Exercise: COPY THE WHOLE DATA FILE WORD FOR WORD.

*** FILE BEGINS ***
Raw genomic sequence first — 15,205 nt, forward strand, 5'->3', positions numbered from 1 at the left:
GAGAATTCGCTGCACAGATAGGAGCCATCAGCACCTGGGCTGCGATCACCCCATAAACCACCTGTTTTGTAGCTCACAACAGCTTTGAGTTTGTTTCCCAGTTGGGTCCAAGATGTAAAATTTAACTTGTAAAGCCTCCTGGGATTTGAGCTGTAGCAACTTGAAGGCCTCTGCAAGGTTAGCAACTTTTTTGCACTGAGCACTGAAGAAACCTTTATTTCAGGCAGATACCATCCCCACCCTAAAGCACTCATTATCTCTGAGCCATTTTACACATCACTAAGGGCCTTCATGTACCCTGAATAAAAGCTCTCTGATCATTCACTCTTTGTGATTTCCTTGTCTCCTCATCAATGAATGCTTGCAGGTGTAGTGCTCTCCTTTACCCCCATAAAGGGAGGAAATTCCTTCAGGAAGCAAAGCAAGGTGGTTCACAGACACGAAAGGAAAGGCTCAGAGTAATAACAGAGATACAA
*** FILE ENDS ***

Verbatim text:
Raw genomic sequence first — 15,205 nt, forward strand, 5'->3', positions numbered from 1 at the left:
GAGAATTCGCTGCACAGATAGGAGCCATCAGCACCTGGGCTGCGATCACCCCATAAACCACCTGTTTTGTAGCTCACAACAGCTTTGAGTTTGTTTCCCAGTTGGGTCCAAGATGTAAAATTTAACTTGTAAAGCCTCCTGGGATTTGAGCTGTAGCAACTTGAAGGCCTCTGCAAGGTTAGCAACTTTTTTGCACTGAGCACTGAAGAAACCTTTATTTCAGGCAGATACCATCCCCACCCTAAAGCACTCATTATCTCTGAGCCATTTTACACATCACTAAGGGCCTTCATGTACCCTGAATAAAAGCTCTCTGATCATTCACTCTTTGTGATTTCCTTGTCTCCTCATCAATGAATGCTTGCAGGTGTAGTGCTCTCCTTTACCCCCATAAAGGGAGGAAATTCCTTCAGGAAGCAAAGCAAGGTGGTTCACAGACACGAAAGGAAAGGCTCAGAGTAATAACAGAGATACAA